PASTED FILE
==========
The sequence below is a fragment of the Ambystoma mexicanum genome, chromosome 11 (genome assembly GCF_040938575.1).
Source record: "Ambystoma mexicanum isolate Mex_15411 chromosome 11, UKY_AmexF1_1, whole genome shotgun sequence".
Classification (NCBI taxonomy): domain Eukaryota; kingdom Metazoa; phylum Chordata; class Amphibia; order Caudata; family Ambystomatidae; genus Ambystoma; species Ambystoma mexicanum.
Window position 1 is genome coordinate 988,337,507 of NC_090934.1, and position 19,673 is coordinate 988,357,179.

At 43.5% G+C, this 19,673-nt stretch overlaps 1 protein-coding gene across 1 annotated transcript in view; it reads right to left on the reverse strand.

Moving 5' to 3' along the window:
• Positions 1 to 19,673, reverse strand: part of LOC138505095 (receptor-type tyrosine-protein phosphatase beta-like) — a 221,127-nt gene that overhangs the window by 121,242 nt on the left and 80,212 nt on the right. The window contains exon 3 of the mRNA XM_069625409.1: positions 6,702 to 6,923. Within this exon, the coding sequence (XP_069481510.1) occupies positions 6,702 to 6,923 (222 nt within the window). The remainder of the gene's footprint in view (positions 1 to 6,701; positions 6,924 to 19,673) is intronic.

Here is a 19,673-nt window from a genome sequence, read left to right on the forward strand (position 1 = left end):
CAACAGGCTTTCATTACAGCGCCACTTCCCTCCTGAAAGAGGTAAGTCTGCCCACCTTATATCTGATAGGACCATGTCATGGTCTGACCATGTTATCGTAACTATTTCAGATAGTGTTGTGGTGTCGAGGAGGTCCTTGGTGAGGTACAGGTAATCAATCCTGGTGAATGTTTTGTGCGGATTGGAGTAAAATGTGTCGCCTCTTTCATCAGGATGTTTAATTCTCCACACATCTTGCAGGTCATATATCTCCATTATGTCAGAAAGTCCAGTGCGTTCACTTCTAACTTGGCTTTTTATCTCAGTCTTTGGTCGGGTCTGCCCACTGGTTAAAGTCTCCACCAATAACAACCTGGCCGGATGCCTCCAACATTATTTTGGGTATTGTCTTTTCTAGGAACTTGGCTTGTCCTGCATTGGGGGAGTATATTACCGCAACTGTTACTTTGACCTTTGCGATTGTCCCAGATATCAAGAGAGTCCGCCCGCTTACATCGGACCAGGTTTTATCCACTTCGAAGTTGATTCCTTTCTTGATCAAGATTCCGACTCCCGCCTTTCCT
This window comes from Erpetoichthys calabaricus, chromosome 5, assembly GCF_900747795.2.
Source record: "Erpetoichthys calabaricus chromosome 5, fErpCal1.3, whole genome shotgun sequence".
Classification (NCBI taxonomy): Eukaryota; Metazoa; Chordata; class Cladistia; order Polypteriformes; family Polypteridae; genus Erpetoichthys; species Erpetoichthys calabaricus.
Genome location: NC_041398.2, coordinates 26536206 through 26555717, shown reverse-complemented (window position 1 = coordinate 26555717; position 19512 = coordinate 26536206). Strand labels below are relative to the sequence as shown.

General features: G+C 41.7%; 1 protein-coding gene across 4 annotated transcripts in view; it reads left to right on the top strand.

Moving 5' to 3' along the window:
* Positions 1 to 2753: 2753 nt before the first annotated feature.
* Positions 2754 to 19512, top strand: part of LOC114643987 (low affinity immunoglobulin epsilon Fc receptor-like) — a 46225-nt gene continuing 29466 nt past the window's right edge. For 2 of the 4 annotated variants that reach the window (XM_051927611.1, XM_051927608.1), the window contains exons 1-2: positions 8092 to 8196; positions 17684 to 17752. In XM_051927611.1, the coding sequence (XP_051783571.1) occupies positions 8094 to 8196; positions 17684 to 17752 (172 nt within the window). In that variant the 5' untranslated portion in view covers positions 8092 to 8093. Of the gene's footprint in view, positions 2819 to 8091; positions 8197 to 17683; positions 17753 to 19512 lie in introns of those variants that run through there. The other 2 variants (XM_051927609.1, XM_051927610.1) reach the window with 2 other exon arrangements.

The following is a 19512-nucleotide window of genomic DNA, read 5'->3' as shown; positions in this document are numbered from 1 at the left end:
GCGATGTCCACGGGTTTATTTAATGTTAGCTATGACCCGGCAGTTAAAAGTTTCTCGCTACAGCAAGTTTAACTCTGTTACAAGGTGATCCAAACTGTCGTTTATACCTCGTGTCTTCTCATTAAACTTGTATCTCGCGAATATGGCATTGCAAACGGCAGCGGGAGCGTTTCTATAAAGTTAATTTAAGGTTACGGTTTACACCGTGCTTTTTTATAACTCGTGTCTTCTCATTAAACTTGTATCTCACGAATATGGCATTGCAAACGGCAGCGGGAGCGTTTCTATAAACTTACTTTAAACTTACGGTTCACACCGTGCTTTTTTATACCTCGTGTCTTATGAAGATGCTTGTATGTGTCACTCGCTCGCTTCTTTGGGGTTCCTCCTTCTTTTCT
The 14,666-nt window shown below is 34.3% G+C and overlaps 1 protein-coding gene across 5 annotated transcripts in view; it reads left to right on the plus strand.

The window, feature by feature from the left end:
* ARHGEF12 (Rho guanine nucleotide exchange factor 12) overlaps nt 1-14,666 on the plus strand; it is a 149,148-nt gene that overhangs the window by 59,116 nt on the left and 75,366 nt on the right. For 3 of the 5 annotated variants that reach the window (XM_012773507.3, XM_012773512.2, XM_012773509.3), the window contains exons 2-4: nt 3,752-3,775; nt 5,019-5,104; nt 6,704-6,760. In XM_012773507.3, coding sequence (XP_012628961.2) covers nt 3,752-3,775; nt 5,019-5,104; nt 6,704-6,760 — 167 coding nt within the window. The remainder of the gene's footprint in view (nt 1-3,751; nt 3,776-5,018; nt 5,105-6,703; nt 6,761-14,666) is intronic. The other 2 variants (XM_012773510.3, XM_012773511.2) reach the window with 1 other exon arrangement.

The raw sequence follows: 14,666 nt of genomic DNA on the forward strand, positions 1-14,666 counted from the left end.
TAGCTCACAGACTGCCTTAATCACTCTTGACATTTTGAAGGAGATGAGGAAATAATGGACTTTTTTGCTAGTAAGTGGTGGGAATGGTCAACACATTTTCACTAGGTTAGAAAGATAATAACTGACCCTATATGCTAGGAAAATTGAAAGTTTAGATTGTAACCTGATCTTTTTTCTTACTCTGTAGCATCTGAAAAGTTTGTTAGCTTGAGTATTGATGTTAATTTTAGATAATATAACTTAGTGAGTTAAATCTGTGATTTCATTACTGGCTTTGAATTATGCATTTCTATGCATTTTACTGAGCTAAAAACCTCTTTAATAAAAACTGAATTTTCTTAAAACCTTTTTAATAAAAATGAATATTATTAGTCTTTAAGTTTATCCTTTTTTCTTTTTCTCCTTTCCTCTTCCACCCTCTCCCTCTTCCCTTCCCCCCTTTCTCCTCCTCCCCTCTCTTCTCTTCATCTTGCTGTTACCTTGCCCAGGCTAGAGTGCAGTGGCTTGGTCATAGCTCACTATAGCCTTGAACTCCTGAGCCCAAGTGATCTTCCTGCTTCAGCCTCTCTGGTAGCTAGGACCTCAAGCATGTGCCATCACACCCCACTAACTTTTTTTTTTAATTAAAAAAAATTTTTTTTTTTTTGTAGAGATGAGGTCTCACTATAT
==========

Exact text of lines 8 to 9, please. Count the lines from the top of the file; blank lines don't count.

Here is a 19,673-nt window from a genome sequence, read left to right on the forward strand (position 1 = left end):
CAACAGGCTTTCATTACAGCGCCACTTCCCTCCTGAAAGAGGTAAGTCTGCCCACCTTATATCTGATAGGACCATGTCATGGTCTGACCATGTTATCGTAACTATTTCAGATAGTGTTGTGGTGTCGAGGAGGTCCTTGGTGAGGTACAGGTAATCAATCCTGGTGAATGTTTTGTGCGGATTGGAGTAAAATGTGTCGCCTCTTTCATCAGGATGTTTAATTCTCCACACATCTTGCAGGTCATATATCTCCATTATGTCAGAAAGTCCAGTGCGTTCACTTCTAACTTGGCTTTTTATCTCAGTCTTTGGTCGGGTCTGCCCACTGGTTAAAGTCTCCACCAATAACAACCTGGCCGGATGCCTCCAACATTATTTTGGGTATTGTCTTTTCTAGGAACTTGGCTTGTCCTGCATTGGGGGAGTATATTACCGCAACTGTTACTTTGACCTTTGCGATTGTCCCAGATATCAAGAGAGTCCGCCCGCTTACATCGGACCAGGTTTTATCCACTTCGAAGTTGATTCCTTTCTTGATCAAGATTCCGACTCCCGCCTTTCCT